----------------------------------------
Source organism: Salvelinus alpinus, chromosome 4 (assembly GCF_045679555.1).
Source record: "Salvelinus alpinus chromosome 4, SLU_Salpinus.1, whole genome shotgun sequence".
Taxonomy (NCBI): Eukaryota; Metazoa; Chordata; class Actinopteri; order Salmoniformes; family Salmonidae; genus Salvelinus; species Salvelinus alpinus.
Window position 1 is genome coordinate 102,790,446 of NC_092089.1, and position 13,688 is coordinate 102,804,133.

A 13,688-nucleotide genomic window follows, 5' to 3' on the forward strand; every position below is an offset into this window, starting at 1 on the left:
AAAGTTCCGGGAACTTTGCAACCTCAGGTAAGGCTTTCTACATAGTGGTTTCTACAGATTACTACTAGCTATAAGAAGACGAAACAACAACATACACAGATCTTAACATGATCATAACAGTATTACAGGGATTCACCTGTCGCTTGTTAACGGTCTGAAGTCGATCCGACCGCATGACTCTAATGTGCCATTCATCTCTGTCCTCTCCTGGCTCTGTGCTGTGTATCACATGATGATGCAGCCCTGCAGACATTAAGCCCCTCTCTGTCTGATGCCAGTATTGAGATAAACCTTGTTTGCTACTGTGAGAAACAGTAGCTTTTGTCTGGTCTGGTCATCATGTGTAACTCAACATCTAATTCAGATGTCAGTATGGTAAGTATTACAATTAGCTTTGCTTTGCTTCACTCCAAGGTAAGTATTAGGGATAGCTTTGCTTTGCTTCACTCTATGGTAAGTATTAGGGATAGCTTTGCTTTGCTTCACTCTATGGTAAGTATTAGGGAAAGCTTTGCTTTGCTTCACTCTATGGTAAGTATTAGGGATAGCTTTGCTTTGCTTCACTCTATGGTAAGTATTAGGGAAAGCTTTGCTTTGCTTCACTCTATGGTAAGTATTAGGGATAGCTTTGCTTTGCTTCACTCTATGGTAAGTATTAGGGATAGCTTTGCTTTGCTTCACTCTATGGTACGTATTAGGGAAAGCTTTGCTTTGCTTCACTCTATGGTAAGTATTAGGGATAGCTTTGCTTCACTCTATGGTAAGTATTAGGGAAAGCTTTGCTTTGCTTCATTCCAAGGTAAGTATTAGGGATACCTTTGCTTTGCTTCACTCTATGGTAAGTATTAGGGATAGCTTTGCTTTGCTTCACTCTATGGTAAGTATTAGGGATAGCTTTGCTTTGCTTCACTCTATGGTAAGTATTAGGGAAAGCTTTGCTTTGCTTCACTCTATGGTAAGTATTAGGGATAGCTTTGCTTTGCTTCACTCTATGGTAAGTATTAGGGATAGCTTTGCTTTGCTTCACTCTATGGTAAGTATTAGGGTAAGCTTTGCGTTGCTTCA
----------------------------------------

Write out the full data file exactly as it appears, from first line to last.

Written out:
Source organism: Salvelinus alpinus, chromosome 4 (assembly GCF_045679555.1).
Source record: "Salvelinus alpinus chromosome 4, SLU_Salpinus.1, whole genome shotgun sequence".
Taxonomy (NCBI): Eukaryota; Metazoa; Chordata; class Actinopteri; order Salmoniformes; family Salmonidae; genus Salvelinus; species Salvelinus alpinus.
Window position 1 is genome coordinate 102,790,446 of NC_092089.1, and position 13,688 is coordinate 102,804,133.

A 13,688-nucleotide genomic window follows, 5' to 3' on the forward strand; every position below is an offset into this window, starting at 1 on the left:
AAAGTTCCGGGAACTTTGCAACCTCAGGTAAGGCTTTCTACATAGTGGTTTCTACAGATTACTACTAGCTATAAGAAGACGAAACAACAACATACACAGATCTTAACATGATCATAACAGTATTACAGGGATTCACCTGTCGCTTGTTAACGGTCTGAAGTCGATCCGACCGCATGACTCTAATGTGCCATTCATCTCTGTCCTCTCCTGGCTCTGTGCTGTGTATCACATGATGATGCAGCCCTGCAGACATTAAGCCCCTCTCTGTCTGATGCCAGTATTGAGATAAACCTTGTTTGCTACTGTGAGAAACAGTAGCTTTTGTCTGGTCTGGTCATCATGTGTAACTCAACATCTAATTCAGATGTCAGTATGGTAAGTATTACAATTAGCTTTGCTTTGCTTCACTCCAAGGTAAGTATTAGGGATAGCTTTGCTTTGCTTCACTCTATGGTAAGTATTAGGGATAGCTTTGCTTTGCTTCACTCTATGGTAAGTATTAGGGAAAGCTTTGCTTTGCTTCACTCTATGGTAAGTATTAGGGATAGCTTTGCTTTGCTTCACTCTATGGTAAGTATTAGGGAAAGCTTTGCTTTGCTTCACTCTATGGTAAGTATTAGGGATAGCTTTGCTTTGCTTCACTCTATGGTAAGTATTAGGGATAGCTTTGCTTTGCTTCACTCTATGGTACGTATTAGGGAAAGCTTTGCTTTGCTTCACTCTATGGTAAGTATTAGGGATAGCTTTGCTTCACTCTATGGTAAGTATTAGGGAAAGCTTTGCTTTGCTTCATTCCAAGGTAAGTATTAGGGATACCTTTGCTTTGCTTCACTCTATGGTAAGTATTAGGGATAGCTTTGCTTTGCTTCACTCTATGGTAAGTATTAGGGATAGCTTTGCTTTGCTTCACTCTATGGTAAGTATTAGGGAAAGCTTTGCTTTGCTTCACTCTATGGTAAGTATTAGGGATAGCTTTGCTTTGCTTCACTCTATGGTAAGTATTAGGGATAGCTTTGCTTTGCTTCACTCTATGGTAAGTATTAGGGTAAGCTTTGCGTTGCTTCA